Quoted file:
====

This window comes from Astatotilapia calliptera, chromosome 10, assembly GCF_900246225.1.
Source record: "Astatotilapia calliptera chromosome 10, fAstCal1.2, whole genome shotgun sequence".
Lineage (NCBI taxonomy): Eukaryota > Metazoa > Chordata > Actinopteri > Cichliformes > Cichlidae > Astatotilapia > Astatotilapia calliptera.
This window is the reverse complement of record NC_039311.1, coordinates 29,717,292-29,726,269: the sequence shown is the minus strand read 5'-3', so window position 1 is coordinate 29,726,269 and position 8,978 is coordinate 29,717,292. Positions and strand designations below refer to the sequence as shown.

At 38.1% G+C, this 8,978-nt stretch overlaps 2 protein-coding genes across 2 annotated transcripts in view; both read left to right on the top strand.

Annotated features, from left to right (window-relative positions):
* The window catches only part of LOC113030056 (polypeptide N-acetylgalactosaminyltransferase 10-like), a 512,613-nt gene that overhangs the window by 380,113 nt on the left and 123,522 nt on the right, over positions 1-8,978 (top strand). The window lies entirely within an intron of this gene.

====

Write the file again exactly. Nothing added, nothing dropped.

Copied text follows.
This window comes from Astatotilapia calliptera, chromosome 10, assembly GCF_900246225.1.
Source record: "Astatotilapia calliptera chromosome 10, fAstCal1.2, whole genome shotgun sequence".
Lineage (NCBI taxonomy): Eukaryota > Metazoa > Chordata > Actinopteri > Cichliformes > Cichlidae > Astatotilapia > Astatotilapia calliptera.
This window is the reverse complement of record NC_039311.1, coordinates 29,717,292-29,726,269: the sequence shown is the minus strand read 5'-3', so window position 1 is coordinate 29,726,269 and position 8,978 is coordinate 29,717,292. Positions and strand designations below refer to the sequence as shown.

At 38.1% G+C, this 8,978-nt stretch overlaps 2 protein-coding genes across 2 annotated transcripts in view; both read left to right on the top strand.

Annotated features, from left to right (window-relative positions):
* The window catches only part of LOC113030056 (polypeptide N-acetylgalactosaminyltransferase 10-like), a 512,613-nt gene that overhangs the window by 380,113 nt on the left and 123,522 nt on the right, over positions 1-8,978 (top strand). The window lies entirely within an intron of this gene.